Tropical Storm Erika Update
Jackson Health System is open for business and operating as usual.
Nearly 100 Years of Compassionate Care
In nearly 100 years, Miami City Hospital, spearheaded by physician and civic leader Dr. James M. Jackson, has grown from a small, 13-bed hospital to a comprehensive health system with several hospitals and clinics, now called Jackson Health System (JHS). JHS has become a renowned healthcare provider recognized for its highly-trained physicians and cutting-edge care. While many things have changed, one thing remains the same: Jackson continues to be a vital part of the South Florida community, providing state-of-the-art compassionate care to people from all walks of life.
Miami City Hospital opened its doors on June 25, 1918, replacing the deteriorating Friendly Society Hospital on Biscayne Boulevard. The hospital opened in the midst of an influenza epidemic and was immediately filled to capacity. Once the crisis passed, a volunteer Board of Trustees was appointed to lead the quickly growing hospital.
From the beginning, hospital staff strived to be leaders on the forefront of medical care. The first X-rays at the hospital were taken in 1919 by Dr. A.F. Kaspar on a patient with a fractured leg. Three years later, an emergency room was established “to take care of the many accidents arising from congested traffic and industrial activities,” according to a newspaper article at the time.
The Miami community and its hospital suffered a great loss in 1924 with the death of its first president, Dr. Jackson. Local businesses closed for a day to mourn his passing and the Miami City Commission renamed the hospital the James M. Jackson Memorial Hospital in his honor.
When a major hurricane struck Miami on Sept. 17, 1926, the hospital was not spared from the storm. Staff members carried patients down the stairs in their beds to protect them from flying glass and timber. With no electricity, surgeons worked by the light of kerosene lanterns while standing in several inches of water. After more than 700 victims were treated at the hospital, the staff helped establish relief stations in the most devastated parts of town.
Despite hard times, Jackson continued to flourish. By 1929, the hospital had a modern obstetrical delivery room equipped with two delivery tables and an anesthesia system. In 1946, the city's first cancer detection clinic was established at Jackson, which was the only hospital in the region to offer radium treatment for cancer. That same year, a severe polio epidemic struck Miami, and the hospital borrowed five iron lungs to go with its own three.
In the early 1950s, Florida’s lack of a medical school began to be a subject of concern in Tallahassee. Several cities lobbied for the school but, ultimately, Miami was chosen. On Sept. 22, 1952, the University of Miami School of Medicine welcomed its first class of 26 students, and Jackson Memorial Hospital immediately became an integral part of the medical school’s program.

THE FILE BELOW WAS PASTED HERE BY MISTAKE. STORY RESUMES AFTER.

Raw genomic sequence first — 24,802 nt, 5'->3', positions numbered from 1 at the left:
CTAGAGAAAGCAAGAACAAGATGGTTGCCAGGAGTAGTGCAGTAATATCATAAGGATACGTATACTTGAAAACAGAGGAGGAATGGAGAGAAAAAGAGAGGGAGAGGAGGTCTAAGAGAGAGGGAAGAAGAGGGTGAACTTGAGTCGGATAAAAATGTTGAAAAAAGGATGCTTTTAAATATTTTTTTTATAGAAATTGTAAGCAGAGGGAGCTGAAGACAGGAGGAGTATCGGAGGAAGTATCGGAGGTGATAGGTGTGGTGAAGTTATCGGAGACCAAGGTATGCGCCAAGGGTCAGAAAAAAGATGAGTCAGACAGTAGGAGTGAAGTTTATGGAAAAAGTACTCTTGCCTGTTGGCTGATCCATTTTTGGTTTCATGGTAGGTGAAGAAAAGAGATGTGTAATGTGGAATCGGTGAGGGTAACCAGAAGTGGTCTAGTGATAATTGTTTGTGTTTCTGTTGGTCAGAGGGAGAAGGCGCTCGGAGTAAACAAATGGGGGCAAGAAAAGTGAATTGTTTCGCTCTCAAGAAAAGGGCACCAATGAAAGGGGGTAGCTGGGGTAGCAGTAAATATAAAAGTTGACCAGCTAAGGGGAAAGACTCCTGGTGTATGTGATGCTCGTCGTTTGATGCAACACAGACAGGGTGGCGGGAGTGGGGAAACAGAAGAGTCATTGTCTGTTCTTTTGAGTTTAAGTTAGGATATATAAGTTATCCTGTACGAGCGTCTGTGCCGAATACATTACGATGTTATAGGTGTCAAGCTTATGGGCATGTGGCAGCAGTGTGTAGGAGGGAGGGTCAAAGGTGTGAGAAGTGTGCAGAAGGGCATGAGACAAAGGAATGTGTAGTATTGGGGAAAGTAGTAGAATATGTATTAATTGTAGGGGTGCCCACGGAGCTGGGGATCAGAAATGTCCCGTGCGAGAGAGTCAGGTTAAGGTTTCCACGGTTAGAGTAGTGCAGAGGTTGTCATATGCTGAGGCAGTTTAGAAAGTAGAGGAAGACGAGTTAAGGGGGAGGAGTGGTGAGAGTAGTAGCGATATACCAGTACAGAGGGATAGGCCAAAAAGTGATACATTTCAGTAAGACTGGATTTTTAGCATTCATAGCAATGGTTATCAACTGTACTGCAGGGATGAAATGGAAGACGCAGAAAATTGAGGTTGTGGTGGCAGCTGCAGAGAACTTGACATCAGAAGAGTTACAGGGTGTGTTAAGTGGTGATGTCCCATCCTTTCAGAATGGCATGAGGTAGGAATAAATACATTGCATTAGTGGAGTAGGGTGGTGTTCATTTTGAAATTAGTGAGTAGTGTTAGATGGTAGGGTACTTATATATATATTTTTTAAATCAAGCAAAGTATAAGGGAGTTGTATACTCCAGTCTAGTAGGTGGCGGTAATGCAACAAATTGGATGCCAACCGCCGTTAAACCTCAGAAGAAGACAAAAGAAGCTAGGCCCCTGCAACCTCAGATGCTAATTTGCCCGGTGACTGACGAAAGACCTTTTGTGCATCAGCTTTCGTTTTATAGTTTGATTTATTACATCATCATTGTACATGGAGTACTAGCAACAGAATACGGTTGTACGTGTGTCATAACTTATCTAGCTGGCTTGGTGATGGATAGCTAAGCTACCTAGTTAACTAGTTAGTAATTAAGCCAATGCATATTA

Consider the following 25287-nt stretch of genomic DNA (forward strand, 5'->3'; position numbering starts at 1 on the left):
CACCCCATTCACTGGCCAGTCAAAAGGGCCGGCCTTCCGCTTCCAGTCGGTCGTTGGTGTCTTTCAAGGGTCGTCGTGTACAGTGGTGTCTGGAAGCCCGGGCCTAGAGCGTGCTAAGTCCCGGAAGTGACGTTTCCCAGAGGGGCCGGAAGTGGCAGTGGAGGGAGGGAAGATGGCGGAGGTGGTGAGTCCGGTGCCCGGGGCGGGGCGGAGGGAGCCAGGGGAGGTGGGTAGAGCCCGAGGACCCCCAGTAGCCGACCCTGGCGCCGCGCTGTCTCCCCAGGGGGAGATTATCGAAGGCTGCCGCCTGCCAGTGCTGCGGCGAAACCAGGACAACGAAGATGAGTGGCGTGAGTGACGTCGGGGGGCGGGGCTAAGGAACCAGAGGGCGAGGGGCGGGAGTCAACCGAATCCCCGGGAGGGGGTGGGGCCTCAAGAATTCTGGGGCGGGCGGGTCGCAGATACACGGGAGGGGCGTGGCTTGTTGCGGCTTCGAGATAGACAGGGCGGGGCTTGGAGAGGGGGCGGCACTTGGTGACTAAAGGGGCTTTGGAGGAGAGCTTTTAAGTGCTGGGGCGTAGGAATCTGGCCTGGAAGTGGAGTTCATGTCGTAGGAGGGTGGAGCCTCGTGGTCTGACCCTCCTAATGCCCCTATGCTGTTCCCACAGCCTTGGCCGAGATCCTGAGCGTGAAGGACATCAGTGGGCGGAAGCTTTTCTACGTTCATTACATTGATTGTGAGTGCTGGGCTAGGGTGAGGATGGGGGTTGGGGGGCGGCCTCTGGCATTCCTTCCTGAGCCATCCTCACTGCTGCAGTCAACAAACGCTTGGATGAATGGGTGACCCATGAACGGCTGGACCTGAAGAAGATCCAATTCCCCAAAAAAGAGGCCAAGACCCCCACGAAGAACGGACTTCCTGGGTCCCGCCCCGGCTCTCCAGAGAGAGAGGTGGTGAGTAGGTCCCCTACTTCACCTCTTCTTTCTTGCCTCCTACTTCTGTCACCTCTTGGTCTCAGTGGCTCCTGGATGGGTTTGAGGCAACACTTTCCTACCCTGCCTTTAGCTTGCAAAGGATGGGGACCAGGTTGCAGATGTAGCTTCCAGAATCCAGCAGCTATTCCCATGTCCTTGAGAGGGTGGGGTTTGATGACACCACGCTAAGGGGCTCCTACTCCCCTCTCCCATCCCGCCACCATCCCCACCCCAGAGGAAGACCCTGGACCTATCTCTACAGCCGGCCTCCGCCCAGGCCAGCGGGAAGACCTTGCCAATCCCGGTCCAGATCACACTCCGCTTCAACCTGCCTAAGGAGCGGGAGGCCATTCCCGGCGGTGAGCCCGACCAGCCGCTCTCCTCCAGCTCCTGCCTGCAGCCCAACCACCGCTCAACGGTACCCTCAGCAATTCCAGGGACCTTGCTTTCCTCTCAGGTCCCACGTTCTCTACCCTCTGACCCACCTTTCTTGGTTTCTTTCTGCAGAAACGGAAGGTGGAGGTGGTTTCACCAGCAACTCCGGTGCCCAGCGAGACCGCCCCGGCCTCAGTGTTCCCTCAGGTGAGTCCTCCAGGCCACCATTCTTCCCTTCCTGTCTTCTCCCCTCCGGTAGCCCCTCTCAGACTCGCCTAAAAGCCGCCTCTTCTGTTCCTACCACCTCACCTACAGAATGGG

In 1956, Dr. Robert S. Litwak, chief of thoracic surgery, performed the first open heart operation in Florida, and by 1960, the hospital was performing cardiopulmonary bypass procedures aided by a new heart-lung machine. That year, the hospital purchased its first artificial kidney and began offering dialysis treatment to renal patients.
In the Spotlight
Jackson made national news in 1965 when the cruise ship Yarmouth Castle caught fire offshore. Five badly burned passengers were airlifted from the Bahamas and treated with an innovative silver nitrate solution at Jackson Memorial’s special burn unit.
During the 1970s, new programs were added to attract private patients. In 1973, the National Cancer Institute picked Jackson as the site for the Comprehensive Cancer Center for the state of Florida, one of 20 in the nation. The decade also saw Jackson's Kidney Transplantation Center open in 1977, with 24 transplants performed in the first year.
Jackson's reputation for patient care continued to grow in the 1980s. When U.S. Rep. William Lehman suffered a sudden pain in the back while walking around Capitol Hill in 1983, he flew to Miami for diagnosis and treatment. "When the Capitol physician told me I would have to go into a hospital, I had no trouble making up my mind — Jackson," Lehman said.
In 1986, Jackson Memorial Hospital was named among the top 25 medical facilities in the United States by The Best in Medicine and was the only public hospital to be included.
Another addition to the hospital’s national reputation was the 1992 opening of the Ryder Trauma Center, a state-of-the-art facility, just weeks before Hurricane Andrew devastated south Miami-Dade.
In the past decade, Jackson has continued to grow. Because of its expansion beyond the hospital walls into primary care centers, school clinics and other facilities, the Public Health Trust Board of Trustees created Jackson Health System in 2001 to encompass all the ways Jackson provides health care to Miami-Dade County. Jackson Memorial Hospital remains the centerpiece of the system and in 2001, JHS acquired Jackson South Community Hospital (formerly Deering Hospital), and in 2006, Parkway Regional Medical Center became Jackson North Medical Center.
In nearly 100 years, Jackson has evolved into one of the world's top medical providers, with an influence that reaches far beyond South Florida.
To build the health of the community by providing a single, high standard of quality care
for the residents of Miami-Dade County
Our strategic vision is to be a nationally and internationally recognized,
world-class academic medical system and to be the provider of choice for quality care.
Service Excellence and Quality, Commitment, Compassion, Teamwork and Communication,
Respect, Confidentiality, Integrity and Stewardship, Inclusion